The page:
There are now resources/places on the web for explanations of issues and people at most, if not all, levels of government. Look for those, but look closely at their credentials/ownership as well before trusting them.

I've never missed an opportunity to vote since my very first, for JFK. Since the current administration came in I keep thinking I'll get targeted to prove my citizenship because my last name is a common name south of our border. Very scary times we're living in and the only cure it to vote the Republicans out of office.

Colorado also has vote by mail. I'm SO happy about it. I remember voting many times when it required standing in very long lines. I couldn't do that today. But by golly, I'd hire a nurse and a wheelchair if I had to, to vote this time. We also have some urgent state issues on our ballot (eg, keeping oil and gas fracking rigs farther away from homes and schools). I intend to be part of a Big Blue Wave this fall, or a Blue Tsu as like to call it.

Great blog! I am sharing this with everyone I know.
Please rerun this one on the day before on Election Day !!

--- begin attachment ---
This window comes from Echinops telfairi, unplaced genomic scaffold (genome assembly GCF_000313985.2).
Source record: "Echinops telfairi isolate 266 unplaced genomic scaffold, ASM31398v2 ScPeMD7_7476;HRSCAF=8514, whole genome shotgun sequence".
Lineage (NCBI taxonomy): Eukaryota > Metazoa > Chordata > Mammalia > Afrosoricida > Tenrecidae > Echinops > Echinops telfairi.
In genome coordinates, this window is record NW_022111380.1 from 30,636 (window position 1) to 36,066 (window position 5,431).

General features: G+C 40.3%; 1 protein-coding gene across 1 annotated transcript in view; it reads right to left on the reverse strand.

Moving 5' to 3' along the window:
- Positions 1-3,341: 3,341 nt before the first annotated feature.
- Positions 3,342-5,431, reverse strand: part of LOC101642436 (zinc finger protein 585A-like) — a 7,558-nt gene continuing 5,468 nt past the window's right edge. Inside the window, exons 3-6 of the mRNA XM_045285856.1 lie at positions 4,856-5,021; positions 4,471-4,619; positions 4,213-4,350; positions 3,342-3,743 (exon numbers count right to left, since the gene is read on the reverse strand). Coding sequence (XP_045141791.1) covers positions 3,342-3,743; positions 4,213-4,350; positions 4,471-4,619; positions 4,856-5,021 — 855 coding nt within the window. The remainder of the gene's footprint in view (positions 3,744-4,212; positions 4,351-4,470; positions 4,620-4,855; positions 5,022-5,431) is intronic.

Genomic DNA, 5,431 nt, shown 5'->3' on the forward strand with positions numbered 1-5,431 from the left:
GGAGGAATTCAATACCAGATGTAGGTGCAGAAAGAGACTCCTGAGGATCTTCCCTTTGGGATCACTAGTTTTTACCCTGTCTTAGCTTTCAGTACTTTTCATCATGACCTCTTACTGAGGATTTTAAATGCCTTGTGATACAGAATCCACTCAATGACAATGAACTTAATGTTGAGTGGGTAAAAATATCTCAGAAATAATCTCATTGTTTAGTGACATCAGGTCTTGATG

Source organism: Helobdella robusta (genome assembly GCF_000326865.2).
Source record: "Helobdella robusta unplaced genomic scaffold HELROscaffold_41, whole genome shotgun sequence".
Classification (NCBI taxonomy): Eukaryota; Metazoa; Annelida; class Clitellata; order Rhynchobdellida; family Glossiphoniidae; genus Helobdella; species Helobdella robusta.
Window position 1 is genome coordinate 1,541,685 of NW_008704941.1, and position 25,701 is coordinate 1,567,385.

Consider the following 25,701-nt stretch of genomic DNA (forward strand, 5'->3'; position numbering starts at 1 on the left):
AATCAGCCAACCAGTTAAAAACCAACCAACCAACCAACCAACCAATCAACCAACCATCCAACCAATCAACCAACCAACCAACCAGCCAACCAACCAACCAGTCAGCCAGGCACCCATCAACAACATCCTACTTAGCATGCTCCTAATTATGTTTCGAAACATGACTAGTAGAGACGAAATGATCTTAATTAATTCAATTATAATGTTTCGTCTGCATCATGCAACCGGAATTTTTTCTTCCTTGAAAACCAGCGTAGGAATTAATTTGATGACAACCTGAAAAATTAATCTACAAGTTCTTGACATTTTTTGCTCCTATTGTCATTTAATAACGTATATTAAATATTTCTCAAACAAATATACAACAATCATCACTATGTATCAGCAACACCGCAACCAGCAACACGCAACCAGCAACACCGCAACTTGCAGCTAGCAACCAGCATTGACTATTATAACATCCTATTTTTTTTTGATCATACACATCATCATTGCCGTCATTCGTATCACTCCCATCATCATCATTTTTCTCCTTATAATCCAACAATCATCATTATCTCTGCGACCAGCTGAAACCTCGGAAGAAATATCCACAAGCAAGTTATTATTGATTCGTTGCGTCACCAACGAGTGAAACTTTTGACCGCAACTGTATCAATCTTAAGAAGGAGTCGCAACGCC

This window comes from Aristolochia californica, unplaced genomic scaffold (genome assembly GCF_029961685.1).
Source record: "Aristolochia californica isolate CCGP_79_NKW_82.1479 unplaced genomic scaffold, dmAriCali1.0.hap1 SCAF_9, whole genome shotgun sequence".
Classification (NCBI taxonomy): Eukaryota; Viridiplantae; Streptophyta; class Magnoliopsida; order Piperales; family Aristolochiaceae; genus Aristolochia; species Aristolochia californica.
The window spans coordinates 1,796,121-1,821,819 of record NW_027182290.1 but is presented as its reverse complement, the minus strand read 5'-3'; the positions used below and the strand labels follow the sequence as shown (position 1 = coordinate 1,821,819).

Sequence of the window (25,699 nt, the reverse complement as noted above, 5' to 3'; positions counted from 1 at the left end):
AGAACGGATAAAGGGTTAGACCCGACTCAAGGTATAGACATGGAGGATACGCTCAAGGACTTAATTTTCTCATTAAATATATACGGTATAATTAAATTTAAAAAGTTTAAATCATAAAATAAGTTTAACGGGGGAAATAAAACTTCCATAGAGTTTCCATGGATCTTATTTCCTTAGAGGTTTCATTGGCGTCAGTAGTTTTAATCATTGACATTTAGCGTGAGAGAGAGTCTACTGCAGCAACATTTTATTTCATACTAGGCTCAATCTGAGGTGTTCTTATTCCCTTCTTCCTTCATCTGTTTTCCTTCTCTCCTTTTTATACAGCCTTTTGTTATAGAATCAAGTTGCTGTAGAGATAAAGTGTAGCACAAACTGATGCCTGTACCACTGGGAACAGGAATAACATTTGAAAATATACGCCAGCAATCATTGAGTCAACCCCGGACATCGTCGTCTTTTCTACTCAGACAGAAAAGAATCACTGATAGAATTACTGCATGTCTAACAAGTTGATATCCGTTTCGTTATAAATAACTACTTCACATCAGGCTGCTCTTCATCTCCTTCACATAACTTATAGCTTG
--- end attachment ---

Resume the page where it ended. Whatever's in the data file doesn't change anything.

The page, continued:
I have to disagree with you, Ronnie - voting is not a fundamental right of our society, it is a fundamental responsibility of it; the dues we pay to live in a democratic republic.

Many years ago, I fought for the right to vote at age 18, on the grounds that if it was my friends' and brothers' responsibility to die (if necessary) for their country, it was also their responsibility to have a say in how that country is run.

I have missed only one election since then (I was in the hospital for my first longer than overnight stay), and I now make sure I have an absentee ballot delivered to me so that this does not happen again.

I encourage everyone to vote, whether you agree with my views or not. Voting differently than me is fine - not voting isn't fine at all.

I firmly believe in voting, and knowing about the candidates.

Where I live it is increasingly difficult to get useful information on the candidates. Their websites are useless pablum. Their flyers are very clever about not telling us what party they represent. Like the recent Supreme Court hearings, ads and public forums don't shine much light on their ACTUAL thinking.